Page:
After touring the beautiful countryside of Central Wisconsin and visiting with simple farmers, Karol Wojtyla was driven to the University Center for a banquet hosted by the Annual Lectures on Poland. It was there that he fulfilled the primary purpose of his visit and gave a lecture entitled “Catholic Learning in Poland.”

Collegium Novum in Kraków Source: Andrzej Barabasz

Collegium Novum in Kraków
Source: Andrzej Barabasz

Originally the lecture was to be called “The Situation of the Catholic Church in Poland,” and no doubt was meant to highlight the many struggles of the Catholic Church in the communist country. However, Cardinal Wojtyla did not want to put undue attention to the situation of the Church, but he did integrate some of the problems within his talk.An Academic Lecture

His lecture was composed of four parts: Introduction, A Historical Overview of Institutions and Structures, Some Fields of Catholic Learning in Poland, and Concluding Characteristics. The essence of his talk was a summary of Catholic education throughout the centuries, highlighting the many institutions that have been founded over the years.

Close To The Heart of Karol Wojtyla: The Felician Sisters

Continuing our series investigating the visit of future Pope John Paul II to a rural Polish community in Central Wisconsin in 1976, we pick-up the thread from our previous post and follow the Polish Cardinal as he visits the first foundation of Felician Sisters in North America.

Besides having a desire to breath the fresh air of rural Wisconsin, Cardinal Karol Wojtyla also came to Portage County to visit a beloved religious order: Zgromadzenie Sióstr św. Feliksa z Kantalicjo (Sisters of St. Felix of Cantalice, most commonly known as the “Felician Sisters”).

St. Felix of Cantalice


St. Felix of Cantalice

The Felician Sisters were founded by Blessed Mary Angela Truszkowska in 1855 in Warsaw, Poland and soon after in 1869 were called to move their motherhouse to Krakow. Blessed Mary Angela had a special devotion to St. Felix of Cantalice, a Capuchin Franciscan who had a particular love and attention to children. St. Felix was a personal friend of St. Philip Neri and led an active-contemplative life teaching children in Rome. Thus, she named her congregation of sisters after St. Felix and began to devote her entire life not only to the forgotten children of Poland, but also the less fortunate and homeless of the city.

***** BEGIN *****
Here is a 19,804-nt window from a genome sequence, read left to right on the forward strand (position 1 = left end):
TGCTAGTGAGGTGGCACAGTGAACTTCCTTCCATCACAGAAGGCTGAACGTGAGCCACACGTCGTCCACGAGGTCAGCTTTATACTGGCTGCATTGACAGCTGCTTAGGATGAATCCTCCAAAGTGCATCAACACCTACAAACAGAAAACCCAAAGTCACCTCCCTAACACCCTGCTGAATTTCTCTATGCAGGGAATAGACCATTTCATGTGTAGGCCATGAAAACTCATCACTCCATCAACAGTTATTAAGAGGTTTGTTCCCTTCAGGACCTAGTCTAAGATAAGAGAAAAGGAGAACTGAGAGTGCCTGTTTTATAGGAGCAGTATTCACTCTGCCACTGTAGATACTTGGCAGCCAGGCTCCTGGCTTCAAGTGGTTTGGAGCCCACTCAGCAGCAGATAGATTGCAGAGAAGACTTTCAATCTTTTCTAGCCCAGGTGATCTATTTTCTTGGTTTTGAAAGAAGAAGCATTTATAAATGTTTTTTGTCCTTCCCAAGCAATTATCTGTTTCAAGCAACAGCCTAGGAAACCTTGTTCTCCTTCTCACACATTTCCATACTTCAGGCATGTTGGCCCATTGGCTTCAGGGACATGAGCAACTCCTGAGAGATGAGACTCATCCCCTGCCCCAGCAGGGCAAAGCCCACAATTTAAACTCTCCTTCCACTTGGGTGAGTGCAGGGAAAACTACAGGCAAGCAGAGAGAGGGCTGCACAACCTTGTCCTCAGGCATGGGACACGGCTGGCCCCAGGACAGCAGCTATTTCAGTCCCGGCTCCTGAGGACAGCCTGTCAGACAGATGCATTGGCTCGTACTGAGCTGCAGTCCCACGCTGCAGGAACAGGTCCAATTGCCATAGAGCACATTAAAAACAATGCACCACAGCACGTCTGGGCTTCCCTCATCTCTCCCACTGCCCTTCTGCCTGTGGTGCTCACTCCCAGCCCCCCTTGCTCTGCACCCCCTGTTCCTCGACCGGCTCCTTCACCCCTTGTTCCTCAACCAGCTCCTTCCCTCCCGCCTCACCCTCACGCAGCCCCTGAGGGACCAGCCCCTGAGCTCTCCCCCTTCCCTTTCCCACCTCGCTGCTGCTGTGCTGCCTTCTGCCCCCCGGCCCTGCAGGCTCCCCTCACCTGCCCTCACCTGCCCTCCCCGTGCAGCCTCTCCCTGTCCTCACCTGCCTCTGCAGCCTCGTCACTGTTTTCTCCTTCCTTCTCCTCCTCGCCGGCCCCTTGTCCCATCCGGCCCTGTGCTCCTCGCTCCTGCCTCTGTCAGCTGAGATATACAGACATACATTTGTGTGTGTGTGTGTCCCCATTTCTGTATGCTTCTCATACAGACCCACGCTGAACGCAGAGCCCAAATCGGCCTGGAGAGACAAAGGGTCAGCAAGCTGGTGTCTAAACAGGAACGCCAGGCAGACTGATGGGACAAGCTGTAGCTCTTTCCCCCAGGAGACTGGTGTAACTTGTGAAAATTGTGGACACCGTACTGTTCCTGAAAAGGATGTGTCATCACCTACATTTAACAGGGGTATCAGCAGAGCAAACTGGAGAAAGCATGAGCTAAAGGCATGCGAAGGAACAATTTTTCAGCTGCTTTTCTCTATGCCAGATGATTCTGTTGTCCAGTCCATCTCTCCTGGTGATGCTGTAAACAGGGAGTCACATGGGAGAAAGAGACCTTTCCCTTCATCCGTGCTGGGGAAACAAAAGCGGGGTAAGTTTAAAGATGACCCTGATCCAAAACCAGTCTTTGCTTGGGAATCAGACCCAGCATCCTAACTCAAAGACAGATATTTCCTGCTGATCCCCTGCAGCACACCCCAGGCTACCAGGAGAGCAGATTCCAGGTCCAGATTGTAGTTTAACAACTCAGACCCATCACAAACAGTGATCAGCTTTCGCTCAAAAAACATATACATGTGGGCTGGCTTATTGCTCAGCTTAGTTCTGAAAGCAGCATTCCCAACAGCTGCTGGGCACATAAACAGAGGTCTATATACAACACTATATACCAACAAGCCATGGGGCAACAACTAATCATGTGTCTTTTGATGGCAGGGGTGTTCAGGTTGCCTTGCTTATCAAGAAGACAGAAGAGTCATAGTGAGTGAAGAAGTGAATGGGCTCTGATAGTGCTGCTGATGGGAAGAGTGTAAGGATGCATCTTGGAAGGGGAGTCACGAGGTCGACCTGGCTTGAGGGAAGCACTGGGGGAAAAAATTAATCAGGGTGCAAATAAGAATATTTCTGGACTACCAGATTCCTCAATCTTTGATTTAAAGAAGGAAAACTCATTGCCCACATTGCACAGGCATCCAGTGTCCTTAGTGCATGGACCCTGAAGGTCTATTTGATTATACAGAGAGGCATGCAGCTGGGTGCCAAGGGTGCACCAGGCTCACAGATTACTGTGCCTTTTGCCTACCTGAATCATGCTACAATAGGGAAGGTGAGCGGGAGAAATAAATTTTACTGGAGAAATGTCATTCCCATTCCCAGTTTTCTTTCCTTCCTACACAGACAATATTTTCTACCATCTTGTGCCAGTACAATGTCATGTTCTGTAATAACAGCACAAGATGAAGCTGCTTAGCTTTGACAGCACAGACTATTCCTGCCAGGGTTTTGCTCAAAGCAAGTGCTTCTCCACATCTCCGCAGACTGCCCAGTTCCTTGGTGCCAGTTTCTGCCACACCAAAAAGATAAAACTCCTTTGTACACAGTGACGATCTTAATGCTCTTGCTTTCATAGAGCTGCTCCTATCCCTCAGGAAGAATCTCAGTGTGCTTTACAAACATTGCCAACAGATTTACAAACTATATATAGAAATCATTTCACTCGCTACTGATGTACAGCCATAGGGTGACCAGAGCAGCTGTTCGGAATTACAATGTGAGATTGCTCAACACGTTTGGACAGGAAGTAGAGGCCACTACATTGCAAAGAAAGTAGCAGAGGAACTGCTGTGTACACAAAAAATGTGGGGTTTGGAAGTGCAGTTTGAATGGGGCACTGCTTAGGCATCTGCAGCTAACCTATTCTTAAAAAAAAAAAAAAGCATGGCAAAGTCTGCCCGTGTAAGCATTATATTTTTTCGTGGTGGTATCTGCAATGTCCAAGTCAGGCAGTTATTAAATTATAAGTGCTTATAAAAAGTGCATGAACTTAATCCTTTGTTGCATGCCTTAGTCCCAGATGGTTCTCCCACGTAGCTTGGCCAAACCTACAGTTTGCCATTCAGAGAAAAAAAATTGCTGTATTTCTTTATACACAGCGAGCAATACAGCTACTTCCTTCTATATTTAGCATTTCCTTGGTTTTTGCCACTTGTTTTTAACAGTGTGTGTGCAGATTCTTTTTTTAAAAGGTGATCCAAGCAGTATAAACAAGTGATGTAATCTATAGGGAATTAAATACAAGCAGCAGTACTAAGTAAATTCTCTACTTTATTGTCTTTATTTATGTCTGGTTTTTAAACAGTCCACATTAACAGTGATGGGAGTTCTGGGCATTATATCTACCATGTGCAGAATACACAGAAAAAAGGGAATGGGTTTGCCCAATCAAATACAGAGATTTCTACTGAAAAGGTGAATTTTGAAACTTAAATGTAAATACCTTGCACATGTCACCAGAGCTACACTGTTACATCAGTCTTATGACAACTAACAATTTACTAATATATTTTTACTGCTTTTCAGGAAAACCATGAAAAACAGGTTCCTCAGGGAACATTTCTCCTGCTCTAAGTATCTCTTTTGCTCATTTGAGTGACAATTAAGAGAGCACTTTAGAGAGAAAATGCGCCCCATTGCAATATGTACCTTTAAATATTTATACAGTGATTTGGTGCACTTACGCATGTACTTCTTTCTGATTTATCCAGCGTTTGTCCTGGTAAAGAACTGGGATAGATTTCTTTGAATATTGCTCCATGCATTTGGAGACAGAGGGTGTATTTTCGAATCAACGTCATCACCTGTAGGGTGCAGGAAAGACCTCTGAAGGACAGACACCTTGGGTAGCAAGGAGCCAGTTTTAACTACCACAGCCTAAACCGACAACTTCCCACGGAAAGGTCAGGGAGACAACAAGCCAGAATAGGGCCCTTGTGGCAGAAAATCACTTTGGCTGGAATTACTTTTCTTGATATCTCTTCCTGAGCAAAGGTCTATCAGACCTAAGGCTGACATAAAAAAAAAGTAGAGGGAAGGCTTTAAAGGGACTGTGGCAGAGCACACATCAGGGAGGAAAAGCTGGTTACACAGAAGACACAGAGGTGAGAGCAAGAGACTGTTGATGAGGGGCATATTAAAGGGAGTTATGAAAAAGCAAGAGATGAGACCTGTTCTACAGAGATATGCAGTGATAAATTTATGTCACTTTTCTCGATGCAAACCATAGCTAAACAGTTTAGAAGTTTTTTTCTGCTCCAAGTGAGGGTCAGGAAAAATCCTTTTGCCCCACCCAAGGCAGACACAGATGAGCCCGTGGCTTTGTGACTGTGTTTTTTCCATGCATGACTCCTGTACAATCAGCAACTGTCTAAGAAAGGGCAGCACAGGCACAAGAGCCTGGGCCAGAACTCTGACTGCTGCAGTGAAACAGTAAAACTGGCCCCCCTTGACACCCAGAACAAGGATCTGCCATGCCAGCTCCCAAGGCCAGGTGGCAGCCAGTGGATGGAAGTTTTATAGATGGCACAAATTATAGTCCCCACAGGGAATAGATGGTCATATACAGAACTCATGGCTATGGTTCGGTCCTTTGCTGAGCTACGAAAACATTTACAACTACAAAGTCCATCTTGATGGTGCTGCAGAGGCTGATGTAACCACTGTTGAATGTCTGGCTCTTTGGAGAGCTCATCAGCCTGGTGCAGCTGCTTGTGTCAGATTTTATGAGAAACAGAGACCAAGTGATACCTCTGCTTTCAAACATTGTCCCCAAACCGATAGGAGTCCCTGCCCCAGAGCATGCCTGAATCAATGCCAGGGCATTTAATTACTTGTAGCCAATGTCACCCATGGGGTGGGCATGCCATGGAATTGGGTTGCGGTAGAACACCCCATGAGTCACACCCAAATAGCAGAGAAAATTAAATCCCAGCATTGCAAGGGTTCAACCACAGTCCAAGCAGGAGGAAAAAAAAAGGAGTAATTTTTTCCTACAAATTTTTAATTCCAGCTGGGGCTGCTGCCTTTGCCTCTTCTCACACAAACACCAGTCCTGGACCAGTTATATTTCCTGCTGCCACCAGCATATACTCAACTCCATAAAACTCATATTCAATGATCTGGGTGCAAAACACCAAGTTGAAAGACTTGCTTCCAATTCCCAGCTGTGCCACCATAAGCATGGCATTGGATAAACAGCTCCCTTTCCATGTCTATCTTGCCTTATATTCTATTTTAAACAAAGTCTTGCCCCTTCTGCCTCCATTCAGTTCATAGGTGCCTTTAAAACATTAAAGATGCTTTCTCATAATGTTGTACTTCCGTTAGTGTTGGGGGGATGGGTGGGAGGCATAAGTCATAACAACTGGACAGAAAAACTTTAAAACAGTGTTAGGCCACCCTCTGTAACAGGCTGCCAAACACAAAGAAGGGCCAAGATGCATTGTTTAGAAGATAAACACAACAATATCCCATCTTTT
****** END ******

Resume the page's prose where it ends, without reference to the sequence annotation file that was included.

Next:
Quickly after the founding of the Felician Sisters, they were asked to minister to the needs of rural children throughout Poland. They did this very successfully and were well known for their good work. As a result, it was no surprise when the pastor at Sacred Heart Parish in Polonia, Father Joseph Dabrowski, sent a letter to Krakow to invite the Sisters of St. Felix to come and send a few of their sisters from Poland to Central Wisconsin. The sisters accepted the challenge and in 1874 five of them made the arduous journey and became the first Polish religious sisters in the United States. As they left Krakow they were blessed by Blessed Mary Angela Truszkowska, who heartily approved the new mission.

The Sisters quickly got to work and started a Polish school that would attract families from all over Wisconsin and built an orphanage that served homeless children in the region. Thus, the Sisters in Polonia had a direct connection to Krakow and to Blessed Mary Angela.

Blessed Mary Angela Truszkowska

Special Connection

Cardinal Karol Wojtyla, as Archbishop of Krakow, knew the Felician Sisters very well and would often visit with them in his home diocese. Not only that, but while in Rome he would ask the Felicians there to drive him to his various appointments whenever he was called to the city.

All of this would lead him to beatify Mary Angela Truszkowska in 1993 after he became Pope John Paul II.

As a result, coming to Central Wisconsin to visit with the first foundation of Felician Sisters in North America was something personal and further confirmed his appreciation of the Felician order. Not only that, but his own affection and love for children remained dear to his heart and the Felician Sisters gave a tangible expression of that in their apostolate.

After visiting with the Felician Sisters, Cardinal Wojtyla prepared himself to give a lecture at the University of Wisconsin-Stevens Point. More on this tomorrow.



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Sources: – Native Realm: The Polish-American Community of Portage County by Michael J. Goc
History of Felician Sisters in North America
Blessed Mary Angela Truszkowska